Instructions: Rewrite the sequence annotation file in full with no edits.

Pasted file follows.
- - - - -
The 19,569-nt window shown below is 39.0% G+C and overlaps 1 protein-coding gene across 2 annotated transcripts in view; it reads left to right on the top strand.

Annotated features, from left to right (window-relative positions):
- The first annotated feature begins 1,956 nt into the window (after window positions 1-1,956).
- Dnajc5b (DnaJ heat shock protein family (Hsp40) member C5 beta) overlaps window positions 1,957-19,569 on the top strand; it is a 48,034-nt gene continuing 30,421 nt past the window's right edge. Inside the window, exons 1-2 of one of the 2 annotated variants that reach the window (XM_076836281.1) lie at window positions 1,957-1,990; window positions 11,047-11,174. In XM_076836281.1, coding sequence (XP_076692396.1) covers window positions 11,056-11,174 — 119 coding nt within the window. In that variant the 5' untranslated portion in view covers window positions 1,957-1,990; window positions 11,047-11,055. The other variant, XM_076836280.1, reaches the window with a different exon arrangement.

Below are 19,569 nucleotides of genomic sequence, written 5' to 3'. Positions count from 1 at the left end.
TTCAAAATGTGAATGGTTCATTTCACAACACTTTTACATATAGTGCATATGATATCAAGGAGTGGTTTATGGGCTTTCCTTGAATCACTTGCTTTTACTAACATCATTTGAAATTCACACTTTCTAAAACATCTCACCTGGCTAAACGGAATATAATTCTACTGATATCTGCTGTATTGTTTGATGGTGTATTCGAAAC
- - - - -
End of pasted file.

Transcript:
The 19,569-nt window shown below is 39.0% G+C and overlaps 1 protein-coding gene across 2 annotated transcripts in view; it reads left to right on the top strand.

Annotated features, from left to right (window-relative positions):
- The first annotated feature begins 1,956 nt into the window (after window positions 1-1,956).
- Dnajc5b (DnaJ heat shock protein family (Hsp40) member C5 beta) overlaps window positions 1,957-19,569 on the top strand; it is a 48,034-nt gene continuing 30,421 nt past the window's right edge. Inside the window, exons 1-2 of one of the 2 annotated variants that reach the window (XM_076836281.1) lie at window positions 1,957-1,990; window positions 11,047-11,174. In XM_076836281.1, coding sequence (XP_076692396.1) covers window positions 11,056-11,174 — 119 coding nt within the window. In that variant the 5' untranslated portion in view covers window positions 1,957-1,990; window positions 11,047-11,055. The other variant, XM_076836280.1, reaches the window with a different exon arrangement.

Below are 19,569 nucleotides of genomic sequence, written 5' to 3'. Positions count from 1 at the left end.
TTCAAAATGTGAATGGTTCATTTCACAACACTTTTACATATAGTGCATATGATATCAAGGAGTGGTTTATGGGCTTTCCTTGAATCACTTGCTTTTACTAACATCATTTGAAATTCACACTTTCTAAAACATCTCACCTGGCTAAACGGAATATAATTCTACTGATATCTGCTGTATTGTTTGATGGTGTATTCGAAAC